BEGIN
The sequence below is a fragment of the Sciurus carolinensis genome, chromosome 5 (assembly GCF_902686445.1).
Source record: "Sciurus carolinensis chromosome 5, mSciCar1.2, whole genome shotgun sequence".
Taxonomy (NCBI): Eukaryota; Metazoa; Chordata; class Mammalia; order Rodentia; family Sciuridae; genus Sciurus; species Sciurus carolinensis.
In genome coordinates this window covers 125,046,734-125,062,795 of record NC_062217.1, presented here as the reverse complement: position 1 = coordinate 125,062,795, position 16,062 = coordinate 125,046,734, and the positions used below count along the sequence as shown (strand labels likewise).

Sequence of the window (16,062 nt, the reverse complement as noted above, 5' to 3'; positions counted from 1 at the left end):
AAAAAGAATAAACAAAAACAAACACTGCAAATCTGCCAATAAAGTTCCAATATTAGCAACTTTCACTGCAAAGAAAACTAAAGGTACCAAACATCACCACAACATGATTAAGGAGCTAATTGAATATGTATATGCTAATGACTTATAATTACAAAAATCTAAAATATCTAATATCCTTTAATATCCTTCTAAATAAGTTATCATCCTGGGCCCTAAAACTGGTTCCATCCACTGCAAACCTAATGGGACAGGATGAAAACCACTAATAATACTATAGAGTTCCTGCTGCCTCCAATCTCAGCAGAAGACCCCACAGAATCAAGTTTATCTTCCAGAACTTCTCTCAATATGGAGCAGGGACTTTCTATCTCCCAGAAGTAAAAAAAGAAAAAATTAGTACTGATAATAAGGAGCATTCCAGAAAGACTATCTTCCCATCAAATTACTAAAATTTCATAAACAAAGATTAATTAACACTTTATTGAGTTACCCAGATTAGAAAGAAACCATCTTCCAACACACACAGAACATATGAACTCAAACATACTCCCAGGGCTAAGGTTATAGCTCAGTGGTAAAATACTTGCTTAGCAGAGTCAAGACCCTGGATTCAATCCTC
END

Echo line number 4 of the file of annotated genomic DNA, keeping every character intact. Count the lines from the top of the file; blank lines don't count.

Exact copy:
In genome coordinates this window covers 125,046,734-125,062,795 of record NC_062217.1, presented here as the reverse complement: position 1 = coordinate 125,062,795, position 16,062 = coordinate 125,046,734, and the positions used below count along the sequence as shown (strand labels likewise).